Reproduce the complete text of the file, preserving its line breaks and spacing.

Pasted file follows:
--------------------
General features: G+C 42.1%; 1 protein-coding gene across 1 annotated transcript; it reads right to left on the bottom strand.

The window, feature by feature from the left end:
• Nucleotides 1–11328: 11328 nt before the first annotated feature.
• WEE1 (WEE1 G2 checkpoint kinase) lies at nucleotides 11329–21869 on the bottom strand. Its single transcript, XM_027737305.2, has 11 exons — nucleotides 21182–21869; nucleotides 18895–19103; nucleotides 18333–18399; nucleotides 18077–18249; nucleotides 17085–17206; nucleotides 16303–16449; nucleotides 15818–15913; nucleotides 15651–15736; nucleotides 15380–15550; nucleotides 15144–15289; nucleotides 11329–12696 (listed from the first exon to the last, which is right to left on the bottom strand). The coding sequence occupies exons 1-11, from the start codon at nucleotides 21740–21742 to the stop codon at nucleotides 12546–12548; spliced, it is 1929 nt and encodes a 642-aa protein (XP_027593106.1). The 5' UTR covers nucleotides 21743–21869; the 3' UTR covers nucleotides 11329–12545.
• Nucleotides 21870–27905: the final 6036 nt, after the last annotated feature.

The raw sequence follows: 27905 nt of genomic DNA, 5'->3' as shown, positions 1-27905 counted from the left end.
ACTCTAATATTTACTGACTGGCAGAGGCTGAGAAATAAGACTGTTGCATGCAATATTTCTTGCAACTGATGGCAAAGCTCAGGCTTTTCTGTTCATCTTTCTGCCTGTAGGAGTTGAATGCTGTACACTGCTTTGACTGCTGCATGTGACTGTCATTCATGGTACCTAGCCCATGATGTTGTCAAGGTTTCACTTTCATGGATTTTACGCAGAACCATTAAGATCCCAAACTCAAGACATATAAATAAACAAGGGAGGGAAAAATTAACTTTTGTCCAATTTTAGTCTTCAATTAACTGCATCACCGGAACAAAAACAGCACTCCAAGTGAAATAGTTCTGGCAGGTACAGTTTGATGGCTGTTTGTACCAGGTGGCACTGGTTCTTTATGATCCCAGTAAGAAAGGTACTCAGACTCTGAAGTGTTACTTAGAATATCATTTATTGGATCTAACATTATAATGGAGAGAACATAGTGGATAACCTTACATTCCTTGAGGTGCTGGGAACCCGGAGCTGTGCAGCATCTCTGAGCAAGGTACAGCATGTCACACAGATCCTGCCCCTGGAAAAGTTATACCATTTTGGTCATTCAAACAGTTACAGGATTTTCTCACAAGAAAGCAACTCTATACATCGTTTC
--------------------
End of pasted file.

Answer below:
General features: G+C 42.1%; 1 protein-coding gene across 1 annotated transcript; it reads right to left on the bottom strand.

The window, feature by feature from the left end:
• Nucleotides 1–11328: 11328 nt before the first annotated feature.
• WEE1 (WEE1 G2 checkpoint kinase) lies at nucleotides 11329–21869 on the bottom strand. Its single transcript, XM_027737305.2, has 11 exons — nucleotides 21182–21869; nucleotides 18895–19103; nucleotides 18333–18399; nucleotides 18077–18249; nucleotides 17085–17206; nucleotides 16303–16449; nucleotides 15818–15913; nucleotides 15651–15736; nucleotides 15380–15550; nucleotides 15144–15289; nucleotides 11329–12696 (listed from the first exon to the last, which is right to left on the bottom strand). The coding sequence occupies exons 1-11, from the start codon at nucleotides 21740–21742 to the stop codon at nucleotides 12546–12548; spliced, it is 1929 nt and encodes a 642-aa protein (XP_027593106.1). The 5' UTR covers nucleotides 21743–21869; the 3' UTR covers nucleotides 11329–12545.
• Nucleotides 21870–27905: the final 6036 nt, after the last annotated feature.

The raw sequence follows: 27905 nt of genomic DNA, 5'->3' as shown, positions 1-27905 counted from the left end.
ACTCTAATATTTACTGACTGGCAGAGGCTGAGAAATAAGACTGTTGCATGCAATATTTCTTGCAACTGATGGCAAAGCTCAGGCTTTTCTGTTCATCTTTCTGCCTGTAGGAGTTGAATGCTGTACACTGCTTTGACTGCTGCATGTGACTGTCATTCATGGTACCTAGCCCATGATGTTGTCAAGGTTTCACTTTCATGGATTTTACGCAGAACCATTAAGATCCCAAACTCAAGACATATAAATAAACAAGGGAGGGAAAAATTAACTTTTGTCCAATTTTAGTCTTCAATTAACTGCATCACCGGAACAAAAACAGCACTCCAAGTGAAATAGTTCTGGCAGGTACAGTTTGATGGCTGTTTGTACCAGGTGGCACTGGTTCTTTATGATCCCAGTAAGAAAGGTACTCAGACTCTGAAGTGTTACTTAGAATATCATTTATTGGATCTAACATTATAATGGAGAGAACATAGTGGATAACCTTACATTCCTTGAGGTGCTGGGAACCCGGAGCTGTGCAGCATCTCTGAGCAAGGTACAGCATGTCACACAGATCCTGCCCCTGGAAAAGTTATACCATTTTGGTCATTCAAACAGTTACAGGATTTTCTCACAAGAAAGCAACTCTATACATCGTTTC